Tyler stood a piece of wood on end and propped his feet on it. "Does he believe in any of it, or is it just window-dressing?"
"Well, he says the chicks really go for that sort of thing." Alex paused again, and stared into the fire. "The trinkets are mostly for show, but he's absorbed a lot of the attitude. One night I even caught him reading The Satanic Bible. At the time, he was embarrassed that I had seen it, but now he has zero shame about anything. And he's way too free with his money."
"Maybe you should stop sending him money," Tyler suggested, although he knew it was a lost cause.
"He'd just get it from somebody else," Alex said. "At least, if he gets it from me, maybe some scrap of guilt keeps him from squandering it as badly as he would otherwise."
Tyler looked him straight in the eye. "You're being an enabler."
"I know I am," Alex admitted, "but I just feel that I have to look after him. I couldn't cut him off, any more than I could cut my own hand off."
"Yeah, my sister can be a real pain, but I know what you mean," Tyler said sympathetically. "So he doesn't have anything approximating a girlfriend?"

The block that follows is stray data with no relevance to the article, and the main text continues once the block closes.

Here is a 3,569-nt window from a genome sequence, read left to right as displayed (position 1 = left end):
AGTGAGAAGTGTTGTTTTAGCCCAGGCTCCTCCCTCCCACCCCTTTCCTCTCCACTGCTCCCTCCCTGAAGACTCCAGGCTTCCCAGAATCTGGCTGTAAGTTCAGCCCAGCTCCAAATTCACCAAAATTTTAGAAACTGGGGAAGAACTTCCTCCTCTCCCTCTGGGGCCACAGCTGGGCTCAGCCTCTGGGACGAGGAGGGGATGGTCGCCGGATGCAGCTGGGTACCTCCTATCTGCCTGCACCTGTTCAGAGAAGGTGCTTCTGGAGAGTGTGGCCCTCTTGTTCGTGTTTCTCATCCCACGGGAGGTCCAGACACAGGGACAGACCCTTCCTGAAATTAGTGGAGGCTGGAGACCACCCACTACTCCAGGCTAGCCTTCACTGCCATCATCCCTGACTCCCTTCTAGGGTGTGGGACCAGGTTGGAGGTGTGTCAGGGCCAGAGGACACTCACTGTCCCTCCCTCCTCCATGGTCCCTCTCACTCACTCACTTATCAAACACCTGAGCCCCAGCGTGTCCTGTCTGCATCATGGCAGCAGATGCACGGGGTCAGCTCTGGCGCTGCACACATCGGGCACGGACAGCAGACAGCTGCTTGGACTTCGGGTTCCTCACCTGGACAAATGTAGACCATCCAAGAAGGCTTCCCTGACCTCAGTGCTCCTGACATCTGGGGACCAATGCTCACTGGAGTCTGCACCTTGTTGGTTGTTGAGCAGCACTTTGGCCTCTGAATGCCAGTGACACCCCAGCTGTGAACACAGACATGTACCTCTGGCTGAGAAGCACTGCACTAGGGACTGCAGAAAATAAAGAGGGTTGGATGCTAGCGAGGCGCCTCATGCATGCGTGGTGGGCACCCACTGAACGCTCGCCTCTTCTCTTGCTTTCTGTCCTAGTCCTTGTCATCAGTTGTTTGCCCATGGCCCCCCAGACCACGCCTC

Alex shook his head. "No, he goes through women faster than I go through pens, but he's been that way since high school. He stole a couple of girls from me, and he enjoyed it and went out of his way to do it. Can you believe he even called me his starter kit?"
Tyler almost inhaled an anchovy as he burst out laughing. "Starter kit! Man, that needs another beer!" He dug one out of the cooler and handed it to Alex.
They talked some more, and drank some more, and around midnight the storm that had been brewing all day finally arrived. The sudden downpour caught them by surprise, and they ran for the tent and dived into their sleeping bags. The two inebriated philosophers made a heroic attempt to keep their conversation going, but a few minutes later they dozed off to the sound of the rain drumming on the canvas.
Tyler left around seven the next morning. His task for the day was to patch up a certain stockbroker's trading programs, which had recently been tied up by a bored teenager from Harrisburg. It would be lucrative, if he could do it, and he rarely failed. He took two aspirin, wished Alex a happy birthday, and tore down the road in his jeep. He still has a heavy foot, Alex thought as he stared at the ruts the jeep had left in the muddy road.
The rain had stopped during the night, and the sun tentatively broke through the remaining clouds. Droplets of water fell from the leaves when the wind stirred them. Alex sat at the damp picnic table and had cold pizza for breakfast, followed by a mug of tea. Then he dug his radio out of the box and tuned it to one of the weather stations. The forecast was "sunny and highs in the seventies". It sounded like a perfect day for biking. The trails would be sloppy until the sun worked on them for a bit, so he sat and read a book while everything dried out.